in each said node on said subloop desiring access to said data path, generating an ARB primitive,
simultaneously arbitrating access to said data path by each node on said subloop by operating said fill word generator state machine so as to receive arbitration primitives from nodes on said subloop via said inbound bus and substitute an arbitration primitive having said priority ranking of F0 and transmitting said substituted arbitration primitive out on said outbound bus and continuing to make said arbitration primitive substitutions in each said hub port not in possession of a token message until said token message is received;
on each subloop, receiving at each node said arbitration primitive and, if said node does not desire to capture said network for a data transfer transaction, transmitting said arbitration primitive to the next node upstream without changing the priority ranking of said arbitration primitive, and, if said node desires to capture said network for use in making a data transfer, examining the priority ranking contained within said arbitration primitive, and, if said arbitration primitive ranking is lower than the priority ranking of said node, substituting the priority ranking of said node for the priority ranking within said arbitration primitive and transmitting the arbitration primitive so modified to the next node upstream; and
when any said hub port receives said token message, operating said switching circuit and said fill word generator so as to cease substituting priority rankings in arbitration primitives received from said inbound bus and simply pass arbitration primitives received from said inbound bus to said outbound bus of said subloop with the same priority ranking said arbitration primitive had when said arbitration primitive arrived at said hub port.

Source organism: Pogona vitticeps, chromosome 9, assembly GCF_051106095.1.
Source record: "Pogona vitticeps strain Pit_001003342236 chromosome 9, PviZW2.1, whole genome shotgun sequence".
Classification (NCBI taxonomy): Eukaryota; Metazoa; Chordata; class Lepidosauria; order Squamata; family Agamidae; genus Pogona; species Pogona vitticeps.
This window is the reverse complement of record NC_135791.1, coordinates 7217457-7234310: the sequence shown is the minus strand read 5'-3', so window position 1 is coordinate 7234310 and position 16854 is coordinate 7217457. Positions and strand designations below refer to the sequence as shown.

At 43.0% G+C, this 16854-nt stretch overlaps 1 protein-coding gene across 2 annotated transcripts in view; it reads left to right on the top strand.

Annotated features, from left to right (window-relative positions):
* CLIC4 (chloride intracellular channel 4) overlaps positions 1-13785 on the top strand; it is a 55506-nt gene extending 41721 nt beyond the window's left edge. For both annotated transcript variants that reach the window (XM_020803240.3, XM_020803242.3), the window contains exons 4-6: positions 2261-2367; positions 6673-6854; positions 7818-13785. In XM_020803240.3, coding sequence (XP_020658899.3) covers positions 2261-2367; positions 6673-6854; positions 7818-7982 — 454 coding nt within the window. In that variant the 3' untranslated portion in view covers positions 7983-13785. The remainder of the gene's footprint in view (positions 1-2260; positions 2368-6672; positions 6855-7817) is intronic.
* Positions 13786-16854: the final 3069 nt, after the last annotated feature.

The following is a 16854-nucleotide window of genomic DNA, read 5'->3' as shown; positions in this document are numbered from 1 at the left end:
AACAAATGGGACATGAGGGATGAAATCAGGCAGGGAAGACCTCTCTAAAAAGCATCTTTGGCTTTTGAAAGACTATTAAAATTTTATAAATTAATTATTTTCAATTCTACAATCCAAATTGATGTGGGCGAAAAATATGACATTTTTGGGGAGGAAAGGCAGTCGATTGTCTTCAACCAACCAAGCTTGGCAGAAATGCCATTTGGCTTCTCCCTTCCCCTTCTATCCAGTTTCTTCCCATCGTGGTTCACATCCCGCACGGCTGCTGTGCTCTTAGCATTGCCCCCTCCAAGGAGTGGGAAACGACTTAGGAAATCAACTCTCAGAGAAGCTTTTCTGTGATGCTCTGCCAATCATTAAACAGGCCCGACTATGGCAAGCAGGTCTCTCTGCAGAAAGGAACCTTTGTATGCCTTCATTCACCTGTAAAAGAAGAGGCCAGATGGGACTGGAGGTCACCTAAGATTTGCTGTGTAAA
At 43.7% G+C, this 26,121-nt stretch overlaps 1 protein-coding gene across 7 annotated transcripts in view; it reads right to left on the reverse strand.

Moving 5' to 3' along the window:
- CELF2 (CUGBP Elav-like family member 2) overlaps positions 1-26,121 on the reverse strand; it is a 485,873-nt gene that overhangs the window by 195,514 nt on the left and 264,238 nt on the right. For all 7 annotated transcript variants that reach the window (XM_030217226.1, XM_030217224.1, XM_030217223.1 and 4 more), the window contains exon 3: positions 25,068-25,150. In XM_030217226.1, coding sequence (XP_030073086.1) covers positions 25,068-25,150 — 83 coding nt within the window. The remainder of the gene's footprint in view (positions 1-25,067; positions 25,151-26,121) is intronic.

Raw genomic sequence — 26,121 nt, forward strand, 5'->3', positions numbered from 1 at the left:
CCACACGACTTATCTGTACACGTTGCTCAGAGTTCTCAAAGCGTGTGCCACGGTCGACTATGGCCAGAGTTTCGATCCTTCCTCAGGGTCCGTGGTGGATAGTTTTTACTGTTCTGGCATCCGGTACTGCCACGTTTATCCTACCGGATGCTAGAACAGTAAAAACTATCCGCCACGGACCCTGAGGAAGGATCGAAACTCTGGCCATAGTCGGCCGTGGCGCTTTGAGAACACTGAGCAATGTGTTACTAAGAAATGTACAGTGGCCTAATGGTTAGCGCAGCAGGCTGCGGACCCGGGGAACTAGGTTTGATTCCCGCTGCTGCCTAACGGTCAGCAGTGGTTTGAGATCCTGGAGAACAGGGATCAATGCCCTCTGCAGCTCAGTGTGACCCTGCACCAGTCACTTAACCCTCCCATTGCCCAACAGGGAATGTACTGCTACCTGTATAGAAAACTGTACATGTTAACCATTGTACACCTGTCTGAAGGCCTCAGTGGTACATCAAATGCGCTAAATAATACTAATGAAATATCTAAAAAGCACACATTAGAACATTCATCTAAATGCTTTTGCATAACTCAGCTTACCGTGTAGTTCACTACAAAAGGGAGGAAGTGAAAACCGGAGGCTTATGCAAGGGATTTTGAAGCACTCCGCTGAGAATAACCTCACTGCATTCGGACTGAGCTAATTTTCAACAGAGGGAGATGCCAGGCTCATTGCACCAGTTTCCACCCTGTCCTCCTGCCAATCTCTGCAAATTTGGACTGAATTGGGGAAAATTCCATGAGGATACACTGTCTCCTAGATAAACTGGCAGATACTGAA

2. A method of transmitting data on a Fibre Channel Arbitrated Loop protocol network comprised of multiple nodes, each having a priority ranking with a priority ranking of F0 the lowest possible ranking which no node is allowed to have and 0 being the highest ranking and which no node is allowed to have, said nodes divided into subgroups of nodes, each subgroup coupled together as a subloop having an inbound bus and an outbound bus, each subloop coupled to a hub port, each said hub port coupled to a return loop bus and a broadcast loop bus by a switching circuit and fill word generator and each said hub port coupled to said inbound bus and said outbound bus of said subloop by said switching circuit and fill word generator, comprising the steps of:
simultaneously arbitrating each subloop by operating said switching circuit and said fill word generator so as to receive arbitration primitives from nodes on said subloop via said inbound bus and substitute an arbitration primitive having said priority ranking of F0 and transmitting said substituted arbitration primitive out on said outbound bus and continuing to make said arbitration primitive substitutions in each said hub port not in possession of an ARB token until said ARB token is received;
receiving said ARB token at a hub port;